Letter from America by Bryan Chrz: The New York World Trade Center attack: Forensic Experts gather to identify victims: Anil Aggrawal's Internet Journal of Forensic Medicine
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Ref: Chrz B. The New York World Trade Center attack: Forensic Experts gather to identify victims (Letter from America). Anil Aggrawal's Internet Journal of Forensic Medicine and Toxicology, 2002; Vol. 3, No. 1 (January-June 2002): ; Published January 1, 2002, (Accessed: 

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Anil Aggrawal's Internet Journal of Forensic Medicine and Toxicology

Volume 3, Number 1, January - June 2002

LETTER FROM AMERICA

The New York World Trade Center attack: Forensic Experts gather to identify victims

-Bryan Chrz D.D.S.,
Diplomate-American Board of Forensic Odontology
Forensic odontologist,
Consultant to the Chief Medical Examiner of the State of Oklahoma,
Member of DMORT Region 6, deployed to NYC in response to the terrorist attacks
USA


Bryan Chrz, USA
Bryan Chrz, USA

On September 11, 2001 both towers of the New York World Trade Center were destroyed by terrorist attacks. Initial estimates showed over 6,000 victims were lost. Forensic experts from the New York area were summoned and responded to the Office of the Chief Medical Examiner in Manhattan. The office is usually a busy place in normal times, but with such a tremendous number of expected victims it was transformed into a small, secure town within the city. 24-hour response was begun. Law enforcement agencies controlled the perimeter. Each area of expertise established areas for their teams. Supply areas were created with tenting. Break areas and service areas also became part of the canvas skyline. The refrigerator trucks were lined up and a very large tent structure was erected for protection against the weather. Food service areas were set up by the Salvation Army and were staffed 24 hours a day with hot food available around the clock. Outside lighting made it daylight regardless of the position of the sun. The grim task of identification began as the recovery efforts at Ground Zero uncovered more and more victims. Groups in charge of antemortem information worked with the Family Assistance Center to obtain the needed information to make the identifications possible. As the operation evolved, tents were replaced with trailers and everything seemed to be planned around the cold wet winter expected to hit before any end would come. Relief and assistance came from across the United States. The experts arriving began to look like a publishing house list of authors from all the forensic specialties. People dropped the things they were doing and came to the assistance of the New York Medical Examiner.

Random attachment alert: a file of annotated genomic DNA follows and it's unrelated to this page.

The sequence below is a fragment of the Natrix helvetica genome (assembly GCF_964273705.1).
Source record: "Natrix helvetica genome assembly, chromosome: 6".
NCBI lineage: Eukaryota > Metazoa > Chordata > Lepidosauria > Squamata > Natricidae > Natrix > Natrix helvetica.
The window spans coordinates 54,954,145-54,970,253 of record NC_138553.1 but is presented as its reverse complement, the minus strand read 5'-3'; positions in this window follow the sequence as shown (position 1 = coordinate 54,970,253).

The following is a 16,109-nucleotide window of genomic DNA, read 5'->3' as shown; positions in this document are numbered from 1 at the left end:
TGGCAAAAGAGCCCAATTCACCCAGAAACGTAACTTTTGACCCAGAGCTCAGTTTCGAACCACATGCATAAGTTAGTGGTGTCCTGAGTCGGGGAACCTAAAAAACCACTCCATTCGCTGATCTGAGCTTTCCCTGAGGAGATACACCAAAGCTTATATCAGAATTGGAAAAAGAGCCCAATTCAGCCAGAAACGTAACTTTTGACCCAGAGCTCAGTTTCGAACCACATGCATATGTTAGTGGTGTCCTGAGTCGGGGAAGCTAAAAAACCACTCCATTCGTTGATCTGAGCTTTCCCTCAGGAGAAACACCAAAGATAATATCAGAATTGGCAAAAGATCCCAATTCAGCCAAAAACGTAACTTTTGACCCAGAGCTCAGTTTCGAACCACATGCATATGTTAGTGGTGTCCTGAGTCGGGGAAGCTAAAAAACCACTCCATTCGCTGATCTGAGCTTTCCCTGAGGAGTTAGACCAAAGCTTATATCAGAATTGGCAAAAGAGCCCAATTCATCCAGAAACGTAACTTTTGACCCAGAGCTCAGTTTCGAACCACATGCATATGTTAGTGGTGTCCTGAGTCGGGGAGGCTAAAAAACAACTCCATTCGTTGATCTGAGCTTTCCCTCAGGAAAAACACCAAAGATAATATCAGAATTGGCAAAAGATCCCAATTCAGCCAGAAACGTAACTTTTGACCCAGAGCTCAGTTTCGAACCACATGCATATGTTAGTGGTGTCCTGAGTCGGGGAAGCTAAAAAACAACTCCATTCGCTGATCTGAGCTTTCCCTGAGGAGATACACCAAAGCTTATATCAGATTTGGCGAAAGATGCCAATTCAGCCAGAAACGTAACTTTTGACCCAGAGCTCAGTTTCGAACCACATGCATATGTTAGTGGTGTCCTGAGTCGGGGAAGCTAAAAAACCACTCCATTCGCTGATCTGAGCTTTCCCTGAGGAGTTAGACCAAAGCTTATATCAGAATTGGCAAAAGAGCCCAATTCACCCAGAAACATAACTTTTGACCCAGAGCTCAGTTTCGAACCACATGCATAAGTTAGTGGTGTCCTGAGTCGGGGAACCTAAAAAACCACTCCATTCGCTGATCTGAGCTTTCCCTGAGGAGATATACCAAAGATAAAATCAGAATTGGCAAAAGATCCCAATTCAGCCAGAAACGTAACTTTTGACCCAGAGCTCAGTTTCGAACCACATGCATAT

As things like this do, a rhythm developed and all the workers found their stride. The operation began to run quite smoothly. A system evolved and the largest forensic response to a terrorist attack rolled along, accomplishing the task of identifying victims and returning them to their families.

Then out of the sky, on November 12, 2001, American Airlines Flight 587 crashes into a suburb of Queens. The same area many of the lost firemen, lost police, and rescue workers lived. Over 260 victims were added to a now revised list of 4,200 at the World Trade Center. Operations were conducted simultaneously at the OCME in Manhattan. This was only fitting, due to the level of activity already going on there. Both operations ran well, with forensic workers dealing with dual numbering systems and filings. The identification process on Flight 587 was completed December 13, 2001. The operation at the World Trade Center continues.
Letter from America by Bryan Chrz, USA - Pullquotes
. . .You might ask why have I taken time to rehash what has been so prominent on all the news services? My answer is this, I work in a community of scientists who deal daily with crime, hatred and death. They see the worst side of mankind and the toll it inflicts on all the law-abiding citizens of the world. They do the jobs that most people would turn away from. . .

You might ask why have I taken time to rehash what has been so prominent on all the news services? My answer is this, I work in a community of scientists who deal daily with crime, hatred and death. They see the worst side of mankind and the toll it inflicts on all the law-abiding citizens of the world. They do the jobs that most people would turn away from. They continually look for truth and justice among all the lies and deceit. And yet, when their day is done and they get a call for help in a situation like New York, they drop everything to lend a helping hand. Those with years of experience working side by side with the neophytes of the profession, exchanging ideas and trying to help the families of these victims get the answers they need. They give up time with their families, friends and local responsibilities when they sense the need for help. When a second disaster hits in the same area, they roll up their sleeves and tackle it.

I feel a sense of pride that I am a forensic scientist. I am glad my colleagues show how much they care by the acts they do. Forensic experts work behind the scenes. Very seldom do they receive the thanks they so deserve. In this editorial I want to thank not just the forensic scientists who have helped with the tragedies in the United States, but all the members of our profession who strive to do their duty for society and answer the questions their cases present. Thank You! May your new year be wonderful and fulfilling. May your practice of forensic science be rewarding and enlightening.

Peace and life to all.

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